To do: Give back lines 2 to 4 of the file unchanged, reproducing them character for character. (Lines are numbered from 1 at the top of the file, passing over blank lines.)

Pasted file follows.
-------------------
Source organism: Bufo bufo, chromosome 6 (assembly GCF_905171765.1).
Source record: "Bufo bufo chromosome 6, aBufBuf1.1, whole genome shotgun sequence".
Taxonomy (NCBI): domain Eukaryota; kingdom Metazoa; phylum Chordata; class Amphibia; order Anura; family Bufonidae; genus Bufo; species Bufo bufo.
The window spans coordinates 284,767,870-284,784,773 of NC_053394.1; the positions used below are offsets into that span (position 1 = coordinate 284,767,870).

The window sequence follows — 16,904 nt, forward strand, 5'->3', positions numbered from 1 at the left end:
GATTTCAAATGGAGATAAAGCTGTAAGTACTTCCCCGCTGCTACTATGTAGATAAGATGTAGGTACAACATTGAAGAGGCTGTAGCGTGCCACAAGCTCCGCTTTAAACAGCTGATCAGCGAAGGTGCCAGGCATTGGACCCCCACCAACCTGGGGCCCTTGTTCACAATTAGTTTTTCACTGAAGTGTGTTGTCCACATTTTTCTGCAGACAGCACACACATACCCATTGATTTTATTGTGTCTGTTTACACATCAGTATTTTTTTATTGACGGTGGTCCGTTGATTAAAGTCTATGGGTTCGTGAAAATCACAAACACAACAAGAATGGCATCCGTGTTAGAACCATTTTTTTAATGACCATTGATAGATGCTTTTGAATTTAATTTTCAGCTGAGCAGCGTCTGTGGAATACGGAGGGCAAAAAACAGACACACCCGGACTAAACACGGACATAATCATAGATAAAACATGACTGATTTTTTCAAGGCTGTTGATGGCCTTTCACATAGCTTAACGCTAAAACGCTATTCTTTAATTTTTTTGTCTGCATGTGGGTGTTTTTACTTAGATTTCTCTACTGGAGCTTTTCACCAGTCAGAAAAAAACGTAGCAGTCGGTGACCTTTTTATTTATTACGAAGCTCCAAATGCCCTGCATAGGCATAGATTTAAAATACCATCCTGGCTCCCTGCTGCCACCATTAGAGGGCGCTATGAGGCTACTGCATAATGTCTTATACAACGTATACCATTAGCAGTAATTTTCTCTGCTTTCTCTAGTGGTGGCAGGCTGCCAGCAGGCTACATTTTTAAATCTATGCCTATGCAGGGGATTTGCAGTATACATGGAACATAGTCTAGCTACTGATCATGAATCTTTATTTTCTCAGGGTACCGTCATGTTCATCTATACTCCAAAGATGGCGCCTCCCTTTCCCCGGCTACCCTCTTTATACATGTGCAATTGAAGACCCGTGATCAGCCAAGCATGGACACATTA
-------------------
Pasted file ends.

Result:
Source record: "Bufo bufo chromosome 6, aBufBuf1.1, whole genome shotgun sequence".
Taxonomy (NCBI): domain Eukaryota; kingdom Metazoa; phylum Chordata; class Amphibia; order Anura; family Bufonidae; genus Bufo; species Bufo bufo.
The window spans coordinates 284,767,870-284,784,773 of NC_053394.1; the positions used below are offsets into that span (position 1 = coordinate 284,767,870).